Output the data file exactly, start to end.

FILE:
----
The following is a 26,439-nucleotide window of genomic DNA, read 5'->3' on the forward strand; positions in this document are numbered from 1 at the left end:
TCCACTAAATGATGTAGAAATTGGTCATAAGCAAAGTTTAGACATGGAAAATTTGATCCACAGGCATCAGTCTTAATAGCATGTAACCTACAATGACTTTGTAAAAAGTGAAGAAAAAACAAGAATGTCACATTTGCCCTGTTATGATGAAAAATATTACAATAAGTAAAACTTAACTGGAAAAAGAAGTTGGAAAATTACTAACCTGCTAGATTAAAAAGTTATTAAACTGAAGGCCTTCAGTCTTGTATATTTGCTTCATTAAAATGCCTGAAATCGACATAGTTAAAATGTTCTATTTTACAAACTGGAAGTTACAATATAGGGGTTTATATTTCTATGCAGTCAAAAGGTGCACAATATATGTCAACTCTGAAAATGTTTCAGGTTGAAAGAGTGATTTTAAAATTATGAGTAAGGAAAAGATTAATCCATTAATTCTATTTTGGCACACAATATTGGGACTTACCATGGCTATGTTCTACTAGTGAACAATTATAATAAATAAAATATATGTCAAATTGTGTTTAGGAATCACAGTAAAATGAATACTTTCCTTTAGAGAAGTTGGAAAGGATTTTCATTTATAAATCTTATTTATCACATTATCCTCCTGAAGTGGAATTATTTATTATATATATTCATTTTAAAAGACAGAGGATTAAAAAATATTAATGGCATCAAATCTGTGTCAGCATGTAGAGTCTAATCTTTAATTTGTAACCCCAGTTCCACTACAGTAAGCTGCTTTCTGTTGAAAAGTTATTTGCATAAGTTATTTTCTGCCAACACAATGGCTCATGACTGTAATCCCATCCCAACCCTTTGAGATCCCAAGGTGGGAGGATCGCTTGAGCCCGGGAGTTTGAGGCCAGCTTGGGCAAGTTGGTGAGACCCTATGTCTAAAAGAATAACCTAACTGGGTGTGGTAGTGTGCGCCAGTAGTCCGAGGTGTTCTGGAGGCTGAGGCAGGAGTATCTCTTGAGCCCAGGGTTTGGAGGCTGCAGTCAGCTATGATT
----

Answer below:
The following is a 26,439-nucleotide window of genomic DNA, read 5'->3' on the forward strand; positions in this document are numbered from 1 at the left end:
TCCACTAAATGATGTAGAAATTGGTCATAAGCAAAGTTTAGACATGGAAAATTTGATCCACAGGCATCAGTCTTAATAGCATGTAACCTACAATGACTTTGTAAAAAGTGAAGAAAAAACAAGAATGTCACATTTGCCCTGTTATGATGAAAAATATTACAATAAGTAAAACTTAACTGGAAAAAGAAGTTGGAAAATTACTAACCTGCTAGATTAAAAAGTTATTAAACTGAAGGCCTTCAGTCTTGTATATTTGCTTCATTAAAATGCCTGAAATCGACATAGTTAAAATGTTCTATTTTACAAACTGGAAGTTACAATATAGGGGTTTATATTTCTATGCAGTCAAAAGGTGCACAATATATGTCAACTCTGAAAATGTTTCAGGTTGAAAGAGTGATTTTAAAATTATGAGTAAGGAAAAGATTAATCCATTAATTCTATTTTGGCACACAATATTGGGACTTACCATGGCTATGTTCTACTAGTGAACAATTATAATAAATAAAATATATGTCAAATTGTGTTTAGGAATCACAGTAAAATGAATACTTTCCTTTAGAGAAGTTGGAAAGGATTTTCATTTATAAATCTTATTTATCACATTATCCTCCTGAAGTGGAATTATTTATTATATATATTCATTTTAAAAGACAGAGGATTAAAAAATATTAATGGCATCAAATCTGTGTCAGCATGTAGAGTCTAATCTTTAATTTGTAACCCCAGTTCCACTACAGTAAGCTGCTTTCTGTTGAAAAGTTATTTGCATAAGTTATTTTCTGCCAACACAATGGCTCATGACTGTAATCCCATCCCAACCCTTTGAGATCCCAAGGTGGGAGGATCGCTTGAGCCCGGGAGTTTGAGGCCAGCTTGGGCAAGTTGGTGAGACCCTATGTCTAAAAGAATAACCTAACTGGGTGTGGTAGTGTGCGCCAGTAGTCCGAGGTGTTCTGGAGGCTGAGGCAGGAGTATCTCTTGAGCCCAGGGTTTGGAGGCTGCAGTCAGCTATGATT